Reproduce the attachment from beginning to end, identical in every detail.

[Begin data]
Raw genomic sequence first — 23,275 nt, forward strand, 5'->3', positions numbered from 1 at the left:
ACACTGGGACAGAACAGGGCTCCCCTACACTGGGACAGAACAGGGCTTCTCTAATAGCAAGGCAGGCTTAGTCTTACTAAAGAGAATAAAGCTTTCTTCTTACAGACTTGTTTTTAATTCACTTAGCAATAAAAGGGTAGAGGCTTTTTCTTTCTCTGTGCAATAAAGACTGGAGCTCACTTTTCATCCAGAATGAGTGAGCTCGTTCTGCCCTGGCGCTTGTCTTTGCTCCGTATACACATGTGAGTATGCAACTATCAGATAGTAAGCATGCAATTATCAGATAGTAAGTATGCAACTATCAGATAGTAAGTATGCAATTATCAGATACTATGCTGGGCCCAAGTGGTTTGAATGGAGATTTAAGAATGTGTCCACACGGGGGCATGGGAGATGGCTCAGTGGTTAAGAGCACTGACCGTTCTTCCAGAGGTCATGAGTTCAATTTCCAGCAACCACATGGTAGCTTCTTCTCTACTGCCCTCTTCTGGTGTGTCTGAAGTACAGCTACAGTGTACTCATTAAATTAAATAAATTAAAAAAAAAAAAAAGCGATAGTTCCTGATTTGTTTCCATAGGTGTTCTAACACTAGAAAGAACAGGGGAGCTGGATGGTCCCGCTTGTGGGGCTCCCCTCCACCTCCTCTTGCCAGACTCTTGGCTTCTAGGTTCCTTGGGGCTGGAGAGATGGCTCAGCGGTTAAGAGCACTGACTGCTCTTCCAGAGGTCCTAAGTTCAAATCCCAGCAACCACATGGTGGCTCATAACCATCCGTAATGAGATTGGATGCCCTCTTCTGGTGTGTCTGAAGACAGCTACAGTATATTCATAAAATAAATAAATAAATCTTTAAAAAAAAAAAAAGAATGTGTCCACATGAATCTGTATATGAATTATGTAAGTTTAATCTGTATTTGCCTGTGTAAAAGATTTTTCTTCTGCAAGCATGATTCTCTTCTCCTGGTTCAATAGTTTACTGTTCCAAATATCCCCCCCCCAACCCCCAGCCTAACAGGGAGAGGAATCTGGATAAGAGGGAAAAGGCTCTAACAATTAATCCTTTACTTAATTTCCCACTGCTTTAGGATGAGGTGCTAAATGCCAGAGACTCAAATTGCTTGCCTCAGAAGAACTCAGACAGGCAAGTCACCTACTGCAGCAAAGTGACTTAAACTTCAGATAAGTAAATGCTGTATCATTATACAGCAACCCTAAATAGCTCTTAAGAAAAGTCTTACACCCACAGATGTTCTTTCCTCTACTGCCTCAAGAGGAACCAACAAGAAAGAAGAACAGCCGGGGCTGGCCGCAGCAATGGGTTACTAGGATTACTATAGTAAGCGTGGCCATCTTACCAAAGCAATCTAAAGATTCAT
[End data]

Raw genomic sequence first — 23,275 nt, forward strand, 5'->3', positions numbered from 1 at the left:
ACACTGGGACAGAACAGGGCTCCCCTACACTGGGACAGAACAGGGCTTCTCTAATAGCAAGGCAGGCTTAGTCTTACTAAAGAGAATAAAGCTTTCTTCTTACAGACTTGTTTTTAATTCACTTAGCAATAAAAGGGTAGAGGCTTTTTCTTTCTCTGTGCAATAAAGACTGGAGCTCACTTTTCATCCAGAATGAGTGAGCTCGTTCTGCCCTGGCGCTTGTCTTTGCTCCGTATACACATGTGAGTATGCAACTATCAGATAGTAAGCATGCAATTATCAGATAGTAAGTATGCAACTATCAGATAGTAAGTATGCAATTATCAGATACTATGCTGGGCCCAAGTGGTTTGAATGGAGATTTAAGAATGTGTCCACACGGGGGCATGGGAGATGGCTCAGTGGTTAAGAGCACTGACCGTTCTTCCAGAGGTCATGAGTTCAATTTCCAGCAACCACATGGTAGCTTCTTCTCTACTGCCCTCTTCTGGTGTGTCTGAAGTACAGCTACAGTGTACTCATTAAATTAAATAAATTAAAAAAAAAAAAAAGCGATAGTTCCTGATTTGTTTCCATAGGTGTTCTAACACTAGAAAGAACAGGGGAGCTGGATGGTCCCGCTTGTGGGGCTCCCCTCCACCTCCTCTTGCCAGACTCTTGGCTTCTAGGTTCCTTGGGGCTGGAGAGATGGCTCAGCGGTTAAGAGCACTGACTGCTCTTCCAGAGGTCCTAAGTTCAAATCCCAGCAACCACATGGTGGCTCATAACCATCCGTAATGAGATTGGATGCCCTCTTCTGGTGTGTCTGAAGACAGCTACAGTATATTCATAAAATAAATAAATAAATCTTTAAAAAAAAAAAAAGAATGTGTCCACATGAATCTGTATATGAATTATGTAAGTTTAATCTGTATTTGCCTGTGTAAAAGATTTTTCTTCTGCAAGCATGATTCTCTTCTCCTGGTTCAATAGTTTACTGTTCCAAATATCCCCCCCCCAACCCCCAGCCTAACAGGGAGAGGAATCTGGATAAGAGGGAAAAGGCTCTAACAATTAATCCTTTACTTAATTTCCCACTGCTTTAGGATGAGGTGCTAAATGCCAGAGACTCAAATTGCTTGCCTCAGAAGAACTCAGACAGGCAAGTCACCTACTGCAGCAAAGTGACTTAAACTTCAGATAAGTAAATGCTGTATCATTATACAGCAACCCTAAATAGCTCTTAAGAAAAGTCTTACACCCACAGATGTTCTTTCCTCTACTGCCTCAAGAGGAACCAACAAGAAAGAAGAACAGCCGGGGCTGGCCGCAGCAATGGGTTACTAGGATTACTATAGTAAGCGTGGCCATCTTACCAAAGCAATCTAAAGATTCAT